The US entertainment industry has thrown its weight behind proposed legislation that would give law enforcement officials and others new authority to move against internet sites that traffic in copyright material without permission. The Bill was introduced Thursday into the US Senate and is called the Protect IP Act, for intellectual property, and it will take aim at foreign-owned sites that trade in pirated material by allowing US authorities to seek court orders directing domestic internet service providers, search engines and others to stop doing business with them.
Alan’s Documentary Picks
Documentary films were also a big topic this year at Cannes. According to a very interesting article in movieScope Magazine, “we live in a golden age of documentary. Worldwide, more docs are being made by more people about more subjects than ever before. The Internet has democratised distribution and marketing.”
Whilst I am leaving movie reviews to others, there are two films I recommend you look out for, two docos that are very different, but both intriguing.
First, Corman’s World: Exploits of a Hollywood Rebel. It was well worth standing in line for over an hour along with hundreds of Roger Corman fans to see this movie! I not only remember Corman’s films from late 1950’s, 60’s and 70’s,but also ushered at some of them in Melbourne, and then was later involved in marketing others in the early days of Roadshow Distributors.
For those unfamliar with Roger Corman’s unique career, he began in 1949 with a job at 20th Century Fox and worked his way up to become a story analyst but after he received no credit for notes he made on a screenplay he abandoned the Studio path and started “no Budget” films. His first film was Monster from the Ocean Floor in 1953 which led to a lengthy relationship with American International Pictures (AIP), where he produced and directed films for years. His films were always profitable so he accessed larger budgets and in the ’60s he developed a long string of Edgar Allen Poe adaptations. He made the first biker movie (Wild Angels) and the first “drug” movie (The Trip). Then there was The Intruder, a movie about integration in the South, but unable to find a financier willing to touch the subject, it was self-funded and self-produced. Corman later left AIP to form his own company, New World Pictures, which not only produced Corman signature entertainment but also distributed renowned foreign films in the US, helping to introduce American audiences to Kurosawa, Truffaut, Bergman, and Fellini. Corman then sold New World and formed Concorde-New Horizon which is still in business today.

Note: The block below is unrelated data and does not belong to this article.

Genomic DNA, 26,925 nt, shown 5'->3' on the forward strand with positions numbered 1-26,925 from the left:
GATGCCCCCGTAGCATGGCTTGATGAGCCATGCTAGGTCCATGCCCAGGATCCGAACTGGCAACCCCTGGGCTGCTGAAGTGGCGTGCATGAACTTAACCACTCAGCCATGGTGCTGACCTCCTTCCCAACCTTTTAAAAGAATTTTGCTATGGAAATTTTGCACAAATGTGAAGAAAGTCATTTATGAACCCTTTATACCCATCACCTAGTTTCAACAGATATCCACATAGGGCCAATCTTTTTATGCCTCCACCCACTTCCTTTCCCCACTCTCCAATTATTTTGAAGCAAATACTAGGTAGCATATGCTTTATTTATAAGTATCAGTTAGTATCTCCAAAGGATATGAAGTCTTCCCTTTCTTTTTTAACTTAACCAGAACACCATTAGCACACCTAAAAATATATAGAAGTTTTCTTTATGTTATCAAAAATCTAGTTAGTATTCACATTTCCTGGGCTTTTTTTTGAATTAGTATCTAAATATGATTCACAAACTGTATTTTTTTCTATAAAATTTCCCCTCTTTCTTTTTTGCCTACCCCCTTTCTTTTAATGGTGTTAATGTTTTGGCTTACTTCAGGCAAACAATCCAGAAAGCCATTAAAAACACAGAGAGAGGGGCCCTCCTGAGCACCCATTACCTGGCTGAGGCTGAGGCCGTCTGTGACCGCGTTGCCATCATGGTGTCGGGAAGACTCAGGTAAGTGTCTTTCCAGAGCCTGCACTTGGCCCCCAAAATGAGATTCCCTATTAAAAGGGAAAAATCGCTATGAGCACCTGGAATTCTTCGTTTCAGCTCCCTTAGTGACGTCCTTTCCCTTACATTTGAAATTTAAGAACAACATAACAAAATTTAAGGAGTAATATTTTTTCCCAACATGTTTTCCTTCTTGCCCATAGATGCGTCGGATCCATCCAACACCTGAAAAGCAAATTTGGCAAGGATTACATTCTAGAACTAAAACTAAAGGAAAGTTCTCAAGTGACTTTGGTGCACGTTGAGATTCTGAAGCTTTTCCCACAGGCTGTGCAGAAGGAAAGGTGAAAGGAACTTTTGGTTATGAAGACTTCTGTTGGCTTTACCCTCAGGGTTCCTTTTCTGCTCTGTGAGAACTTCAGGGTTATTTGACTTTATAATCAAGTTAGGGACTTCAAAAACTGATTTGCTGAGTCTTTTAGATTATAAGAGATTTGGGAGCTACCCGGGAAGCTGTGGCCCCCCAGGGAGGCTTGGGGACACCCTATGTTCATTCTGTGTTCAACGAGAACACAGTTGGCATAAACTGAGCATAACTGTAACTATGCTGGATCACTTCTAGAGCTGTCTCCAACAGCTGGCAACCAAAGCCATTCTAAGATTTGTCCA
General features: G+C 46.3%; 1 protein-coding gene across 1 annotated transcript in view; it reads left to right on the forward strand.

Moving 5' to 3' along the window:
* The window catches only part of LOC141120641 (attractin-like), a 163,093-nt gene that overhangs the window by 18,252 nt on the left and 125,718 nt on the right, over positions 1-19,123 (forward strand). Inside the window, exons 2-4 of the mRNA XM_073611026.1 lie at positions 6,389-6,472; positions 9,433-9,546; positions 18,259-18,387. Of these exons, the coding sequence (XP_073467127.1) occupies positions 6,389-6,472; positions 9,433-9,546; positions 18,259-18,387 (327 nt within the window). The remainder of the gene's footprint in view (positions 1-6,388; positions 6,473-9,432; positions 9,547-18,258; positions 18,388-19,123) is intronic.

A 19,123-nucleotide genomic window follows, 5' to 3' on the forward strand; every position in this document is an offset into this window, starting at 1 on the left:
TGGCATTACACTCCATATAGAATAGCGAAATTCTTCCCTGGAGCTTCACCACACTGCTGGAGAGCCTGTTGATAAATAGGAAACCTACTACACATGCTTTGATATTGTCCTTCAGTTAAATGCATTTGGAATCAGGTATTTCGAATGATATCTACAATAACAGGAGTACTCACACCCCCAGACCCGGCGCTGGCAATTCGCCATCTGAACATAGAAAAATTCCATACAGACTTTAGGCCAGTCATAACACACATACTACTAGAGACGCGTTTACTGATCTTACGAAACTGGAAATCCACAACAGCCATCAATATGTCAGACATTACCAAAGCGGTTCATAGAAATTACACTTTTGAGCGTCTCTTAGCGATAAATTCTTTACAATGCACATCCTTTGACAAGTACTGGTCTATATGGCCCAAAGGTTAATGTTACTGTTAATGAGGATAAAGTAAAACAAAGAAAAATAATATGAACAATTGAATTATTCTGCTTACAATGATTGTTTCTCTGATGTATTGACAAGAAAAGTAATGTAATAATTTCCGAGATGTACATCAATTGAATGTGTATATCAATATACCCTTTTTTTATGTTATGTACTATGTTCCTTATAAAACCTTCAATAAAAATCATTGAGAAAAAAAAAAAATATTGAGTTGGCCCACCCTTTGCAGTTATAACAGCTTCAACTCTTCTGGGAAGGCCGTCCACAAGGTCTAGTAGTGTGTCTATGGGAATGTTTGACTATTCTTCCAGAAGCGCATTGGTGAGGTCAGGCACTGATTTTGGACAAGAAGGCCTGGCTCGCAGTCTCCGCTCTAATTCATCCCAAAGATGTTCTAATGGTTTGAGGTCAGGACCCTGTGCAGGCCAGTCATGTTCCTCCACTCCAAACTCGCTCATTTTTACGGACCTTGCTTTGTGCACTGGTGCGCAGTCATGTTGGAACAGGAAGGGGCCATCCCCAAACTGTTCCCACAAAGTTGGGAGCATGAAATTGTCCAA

Corman’s World contains interviews with some big Hollywood names, including Martin Scorsese, Jack Nicholson, Robert DeNiro, Jonathan Demme, Joe Dante, Peter Bogdanovich and Ron Howard. Roger and his wife Julie attended the screening and introduced the film as did Peter Fonda. The response from the crowd was enormous.
The second documentary I’d like to highlight, is Conan O’Brien Can’t Stop, which follows the former Tonight Show host on a two-month, 32-city comedy-and-music variety-show tour (“Legally Prohibited from Being Funny on Television”) shortly after his split with NBC in 2010. His staff are key characters in the film such as Andy Richter, Jeff Ross and his ever-understanding assistant, Sona Movsesian and we catch up with stars such as Jim Carrey, Jon Stewart and Stephen Colbert. The back-stage encounters with his team are funny and fascinating. Conan is obviously a complex and complicated person – but that’s what being a comic is all about.
Finally, back to the AFI….
Its also been good to chat with the Australians attending the Festival about the role of the AFI and the exciting challenges we face in making it relevant to all sectors of our very broad industry. Overall the filmmakers see value in the AFI as a body that can do more than just present awards once a year, and thankfully they seem willing to work with us in becoming an energetic and relevant organisation. The years ahead are going to hard work but it will be worth it.
Stay tuned for further developments.